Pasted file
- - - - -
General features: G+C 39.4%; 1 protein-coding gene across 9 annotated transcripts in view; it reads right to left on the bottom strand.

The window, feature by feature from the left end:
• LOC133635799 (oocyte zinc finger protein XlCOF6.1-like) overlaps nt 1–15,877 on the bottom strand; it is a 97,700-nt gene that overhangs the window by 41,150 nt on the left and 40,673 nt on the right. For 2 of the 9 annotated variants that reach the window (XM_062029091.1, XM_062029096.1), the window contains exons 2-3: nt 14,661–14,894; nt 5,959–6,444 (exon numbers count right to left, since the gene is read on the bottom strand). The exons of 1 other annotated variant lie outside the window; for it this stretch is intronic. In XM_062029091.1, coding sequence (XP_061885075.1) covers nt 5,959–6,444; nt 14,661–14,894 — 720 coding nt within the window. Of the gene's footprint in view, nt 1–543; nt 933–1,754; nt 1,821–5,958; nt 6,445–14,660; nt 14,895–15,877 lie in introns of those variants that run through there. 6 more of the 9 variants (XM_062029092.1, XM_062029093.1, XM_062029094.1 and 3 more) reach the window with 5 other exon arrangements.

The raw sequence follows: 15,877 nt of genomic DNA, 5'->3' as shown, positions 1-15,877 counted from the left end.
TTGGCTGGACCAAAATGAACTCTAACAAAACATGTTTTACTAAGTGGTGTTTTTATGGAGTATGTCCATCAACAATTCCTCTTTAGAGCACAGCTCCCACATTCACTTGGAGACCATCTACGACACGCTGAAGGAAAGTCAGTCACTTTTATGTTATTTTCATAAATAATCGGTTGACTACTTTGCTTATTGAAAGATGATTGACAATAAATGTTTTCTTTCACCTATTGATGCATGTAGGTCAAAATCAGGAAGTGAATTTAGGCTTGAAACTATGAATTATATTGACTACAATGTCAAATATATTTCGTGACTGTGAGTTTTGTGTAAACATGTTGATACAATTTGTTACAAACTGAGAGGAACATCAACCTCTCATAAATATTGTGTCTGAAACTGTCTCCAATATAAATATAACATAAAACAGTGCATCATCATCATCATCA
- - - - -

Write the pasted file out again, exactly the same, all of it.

General features: G+C 39.4%; 1 protein-coding gene across 9 annotated transcripts in view; it reads right to left on the bottom strand.

The window, feature by feature from the left end:
• LOC133635799 (oocyte zinc finger protein XlCOF6.1-like) overlaps nt 1–15,877 on the bottom strand; it is a 97,700-nt gene that overhangs the window by 41,150 nt on the left and 40,673 nt on the right. For 2 of the 9 annotated variants that reach the window (XM_062029091.1, XM_062029096.1), the window contains exons 2-3: nt 14,661–14,894; nt 5,959–6,444 (exon numbers count right to left, since the gene is read on the bottom strand). The exons of 1 other annotated variant lie outside the window; for it this stretch is intronic. In XM_062029091.1, coding sequence (XP_061885075.1) covers nt 5,959–6,444; nt 14,661–14,894 — 720 coding nt within the window. Of the gene's footprint in view, nt 1–543; nt 933–1,754; nt 1,821–5,958; nt 6,445–14,660; nt 14,895–15,877 lie in introns of those variants that run through there. 6 more of the 9 variants (XM_062029092.1, XM_062029093.1, XM_062029094.1 and 3 more) reach the window with 5 other exon arrangements.

The raw sequence follows: 15,877 nt of genomic DNA, 5'->3' as shown, positions 1-15,877 counted from the left end.
TTGGCTGGACCAAAATGAACTCTAACAAAACATGTTTTACTAAGTGGTGTTTTTATGGAGTATGTCCATCAACAATTCCTCTTTAGAGCACAGCTCCCACATTCACTTGGAGACCATCTACGACACGCTGAAGGAAAGTCAGTCACTTTTATGTTATTTTCATAAATAATCGGTTGACTACTTTGCTTATTGAAAGATGATTGACAATAAATGTTTTCTTTCACCTATTGATGCATGTAGGTCAAAATCAGGAAGTGAATTTAGGCTTGAAACTATGAATTATATTGACTACAATGTCAAATATATTTCGTGACTGTGAGTTTTGTGTAAACATGTTGATACAATTTGTTACAAACTGAGAGGAACATCAACCTCTCATAAATATTGTGTCTGAAACTGTCTCCAATATAAATATAACATAAAACAGTGCATCATCATCATCATCA